• Search Google Scholar
    • Export Citation
  • 16

    Schlumberger MJ. Papillary and follicular thyroid carcinoma. New England Journal of Medicine 1998 338 297306. (doi:10.1056/NEJM199801293380506).

    • Search Google Scholar
    • Export Citation
  • 17

    Onkendi EO, McKenzie TJ, Richards ML, Farley DR, Thompson GB, Kasperbauer JL, Hay ID, Grant CS. Reoperative experience with papillary thyroid cancer. World Journal of Surgery 2014 38 645652. (doi:10.1007/s00268-013-2379-9).

    • Search Google Scholar
    • Export Citation
  • 18

    Urken ML, Milas M, Randolph GW, Tufano R, Bergman D, Bernet V, Brett EM, Brierley JD, Cobin R, Doherty G et al.. Management of recurrent and persistent metastatic lymph nodes in well-differentiated thyroid cancer: a multifactorial decision-making guide for the thyroid cancer care collaborative. Head & Neck 2015 37 605614. (doi:10.1002/hed.23615).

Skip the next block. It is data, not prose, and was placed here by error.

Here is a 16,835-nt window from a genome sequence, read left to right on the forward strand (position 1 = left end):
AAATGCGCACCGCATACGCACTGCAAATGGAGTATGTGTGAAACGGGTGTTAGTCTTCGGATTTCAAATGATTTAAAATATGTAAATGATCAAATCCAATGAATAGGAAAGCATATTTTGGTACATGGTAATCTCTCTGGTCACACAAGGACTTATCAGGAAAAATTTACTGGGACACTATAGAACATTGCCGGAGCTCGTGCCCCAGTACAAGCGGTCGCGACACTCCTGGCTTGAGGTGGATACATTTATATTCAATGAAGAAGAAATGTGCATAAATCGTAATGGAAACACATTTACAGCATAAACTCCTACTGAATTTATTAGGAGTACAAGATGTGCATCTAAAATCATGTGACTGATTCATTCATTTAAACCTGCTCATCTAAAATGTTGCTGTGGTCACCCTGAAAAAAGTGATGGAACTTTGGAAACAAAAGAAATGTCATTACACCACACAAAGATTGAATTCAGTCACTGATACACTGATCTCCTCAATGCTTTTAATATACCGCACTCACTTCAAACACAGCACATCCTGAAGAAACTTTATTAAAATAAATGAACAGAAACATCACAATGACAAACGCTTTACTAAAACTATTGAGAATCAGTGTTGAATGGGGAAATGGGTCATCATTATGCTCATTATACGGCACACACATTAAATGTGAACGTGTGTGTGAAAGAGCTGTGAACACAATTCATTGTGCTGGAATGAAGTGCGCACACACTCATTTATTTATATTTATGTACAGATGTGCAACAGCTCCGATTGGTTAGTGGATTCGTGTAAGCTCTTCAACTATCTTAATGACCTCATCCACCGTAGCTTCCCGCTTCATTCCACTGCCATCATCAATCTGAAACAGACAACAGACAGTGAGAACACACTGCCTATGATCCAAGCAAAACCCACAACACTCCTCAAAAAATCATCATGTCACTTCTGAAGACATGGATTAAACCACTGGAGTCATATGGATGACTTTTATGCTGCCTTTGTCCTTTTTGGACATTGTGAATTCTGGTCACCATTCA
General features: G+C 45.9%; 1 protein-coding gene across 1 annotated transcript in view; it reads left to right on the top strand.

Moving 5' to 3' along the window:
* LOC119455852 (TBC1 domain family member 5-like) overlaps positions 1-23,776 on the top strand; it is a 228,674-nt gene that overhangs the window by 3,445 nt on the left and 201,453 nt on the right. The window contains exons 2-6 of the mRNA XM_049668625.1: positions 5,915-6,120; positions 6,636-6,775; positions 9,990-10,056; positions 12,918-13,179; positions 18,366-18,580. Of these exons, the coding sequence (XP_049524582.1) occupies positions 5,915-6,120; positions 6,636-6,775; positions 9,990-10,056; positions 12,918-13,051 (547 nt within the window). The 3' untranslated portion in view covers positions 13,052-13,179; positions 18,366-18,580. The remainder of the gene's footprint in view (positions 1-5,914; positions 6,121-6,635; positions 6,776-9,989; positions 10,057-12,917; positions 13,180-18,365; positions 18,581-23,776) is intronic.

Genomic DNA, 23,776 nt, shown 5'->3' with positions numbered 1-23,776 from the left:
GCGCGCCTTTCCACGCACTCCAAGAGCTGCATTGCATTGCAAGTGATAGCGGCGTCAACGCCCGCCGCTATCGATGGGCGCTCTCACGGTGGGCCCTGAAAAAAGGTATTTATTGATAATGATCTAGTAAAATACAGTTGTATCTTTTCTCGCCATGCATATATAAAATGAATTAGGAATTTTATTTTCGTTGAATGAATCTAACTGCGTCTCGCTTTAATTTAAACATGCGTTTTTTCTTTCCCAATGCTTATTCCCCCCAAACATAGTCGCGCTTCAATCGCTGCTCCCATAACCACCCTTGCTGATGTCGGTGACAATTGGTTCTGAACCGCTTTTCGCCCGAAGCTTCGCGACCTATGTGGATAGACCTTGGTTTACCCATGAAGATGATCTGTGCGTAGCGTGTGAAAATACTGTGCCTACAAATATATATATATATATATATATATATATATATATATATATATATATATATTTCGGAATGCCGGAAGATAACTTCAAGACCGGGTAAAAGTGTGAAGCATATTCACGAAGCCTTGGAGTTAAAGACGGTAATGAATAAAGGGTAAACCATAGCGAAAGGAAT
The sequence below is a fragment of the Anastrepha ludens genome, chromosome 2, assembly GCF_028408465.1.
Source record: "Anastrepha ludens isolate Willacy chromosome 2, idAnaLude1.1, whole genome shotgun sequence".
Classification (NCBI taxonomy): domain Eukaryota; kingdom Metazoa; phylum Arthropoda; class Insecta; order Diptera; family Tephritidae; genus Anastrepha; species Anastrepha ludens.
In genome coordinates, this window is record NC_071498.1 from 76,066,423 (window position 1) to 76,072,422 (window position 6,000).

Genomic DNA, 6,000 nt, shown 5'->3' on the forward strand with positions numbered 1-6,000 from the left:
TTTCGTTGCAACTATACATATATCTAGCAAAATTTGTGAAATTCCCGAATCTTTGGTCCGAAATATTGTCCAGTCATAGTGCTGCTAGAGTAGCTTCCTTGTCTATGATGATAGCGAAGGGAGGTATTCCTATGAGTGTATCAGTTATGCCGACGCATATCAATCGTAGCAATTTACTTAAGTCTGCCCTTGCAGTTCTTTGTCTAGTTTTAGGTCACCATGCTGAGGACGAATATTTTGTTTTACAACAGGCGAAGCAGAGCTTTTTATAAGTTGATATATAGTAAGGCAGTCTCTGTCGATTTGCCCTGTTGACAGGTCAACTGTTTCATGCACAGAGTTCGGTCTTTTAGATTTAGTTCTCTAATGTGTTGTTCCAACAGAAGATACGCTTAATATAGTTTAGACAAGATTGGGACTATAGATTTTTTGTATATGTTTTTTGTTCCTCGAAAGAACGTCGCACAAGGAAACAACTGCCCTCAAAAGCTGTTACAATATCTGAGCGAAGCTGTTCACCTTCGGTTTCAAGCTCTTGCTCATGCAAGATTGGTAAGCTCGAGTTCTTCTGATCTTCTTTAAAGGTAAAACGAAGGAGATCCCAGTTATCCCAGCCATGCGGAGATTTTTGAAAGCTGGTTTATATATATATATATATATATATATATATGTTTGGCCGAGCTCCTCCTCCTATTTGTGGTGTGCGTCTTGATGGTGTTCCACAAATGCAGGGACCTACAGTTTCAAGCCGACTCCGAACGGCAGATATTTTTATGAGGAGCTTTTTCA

• Search Google Scholar
    • Export Citation
  • 19

    Sancho JJ, Lennard TW, Paunovic I, Triponez F, Sitges-Serra A. Prophylactic central neck disection in papillary thyroid cancer: a consensus report of the European Society of Endocrine Surgeons (ESES). Langenbeck's Archives of Surgery/Deutsche Gesellschaft für Chirurgie 2013 399 155163.

    • Search Google Scholar
    • Export Citation
  • 20

    Uchino S, Noguchi S, Yamashita H, Watanabe S. Modified radical neck dissection for differentiated thyroid cancer: operative technique. World Journal of Surgery 2004 28 11991203. (doi:10.1007/s00268-004-7604-0).

    • Search Google Scholar
    • Export Citation
  • 21

    El Khatib Z, Lamblin J, Aubert S, Arnalsteen L, Leteurtre E, Caiazzo R, Pattou F, Carnaille B. Is thymectomy worthwhile in central lymph node dissection for differentiated thyroid cancer? World Journal of Surgery 2010 34 11811186. (doi:10.1007/s00268-009-0363-1).